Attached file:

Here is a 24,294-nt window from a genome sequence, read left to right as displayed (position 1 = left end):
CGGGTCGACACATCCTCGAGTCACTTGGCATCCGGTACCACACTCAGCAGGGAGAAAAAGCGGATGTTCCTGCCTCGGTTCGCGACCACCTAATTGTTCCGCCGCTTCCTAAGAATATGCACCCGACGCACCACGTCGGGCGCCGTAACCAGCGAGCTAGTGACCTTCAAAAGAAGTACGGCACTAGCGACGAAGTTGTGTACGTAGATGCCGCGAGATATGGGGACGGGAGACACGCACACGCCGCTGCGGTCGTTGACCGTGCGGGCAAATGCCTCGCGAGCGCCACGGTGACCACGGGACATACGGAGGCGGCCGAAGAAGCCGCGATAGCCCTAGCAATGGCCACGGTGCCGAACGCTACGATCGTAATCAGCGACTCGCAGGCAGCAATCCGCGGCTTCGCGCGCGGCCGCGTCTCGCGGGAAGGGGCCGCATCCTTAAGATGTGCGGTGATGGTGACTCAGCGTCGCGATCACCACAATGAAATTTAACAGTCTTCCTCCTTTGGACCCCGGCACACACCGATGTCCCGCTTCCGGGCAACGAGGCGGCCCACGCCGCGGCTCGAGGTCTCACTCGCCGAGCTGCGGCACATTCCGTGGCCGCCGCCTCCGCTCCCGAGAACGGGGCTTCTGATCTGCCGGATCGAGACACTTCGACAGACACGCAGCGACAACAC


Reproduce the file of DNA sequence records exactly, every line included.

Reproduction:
Here is a 24,294-nt window from a genome sequence, read left to right as displayed (position 1 = left end):
CGGGTCGACACATCCTCGAGTCACTTGGCATCCGGTACCACACTCAGCAGGGAGAAAAAGCGGATGTTCCTGCCTCGGTTCGCGACCACCTAATTGTTCCGCCGCTTCCTAAGAATATGCACCCGACGCACCACGTCGGGCGCCGTAACCAGCGAGCTAGTGACCTTCAAAAGAAGTACGGCACTAGCGACGAAGTTGTGTACGTAGATGCCGCGAGATATGGGGACGGGAGACACGCACACGCCGCTGCGGTCGTTGACCGTGCGGGCAAATGCCTCGCGAGCGCCACGGTGACCACGGGACATACGGAGGCGGCCGAAGAAGCCGCGATAGCCCTAGCAATGGCCACGGTGCCGAACGCTACGATCGTAATCAGCGACTCGCAGGCAGCAATCCGCGGCTTCGCGCGCGGCCGCGTCTCGCGGGAAGGGGCCGCATCCTTAAGATGTGCGGTGATGGTGACTCAGCGTCGCGATCACCACAATGAAATTTAACAGTCTTCCTCCTTTGGACCCCGGCACACACCGATGTCCCGCTTCCGGGCAACGAGGCGGCCCACGCCGCGGCTCGAGGTCTCACTCGCCGAGCTGCGGCACATTCCGTGGCCGCCGCCTCCGCTCCCGAGAACGGGGCTTCTGATCTGCCGGATCGAGACACTTCGACAGACACGCAGCGACAACAC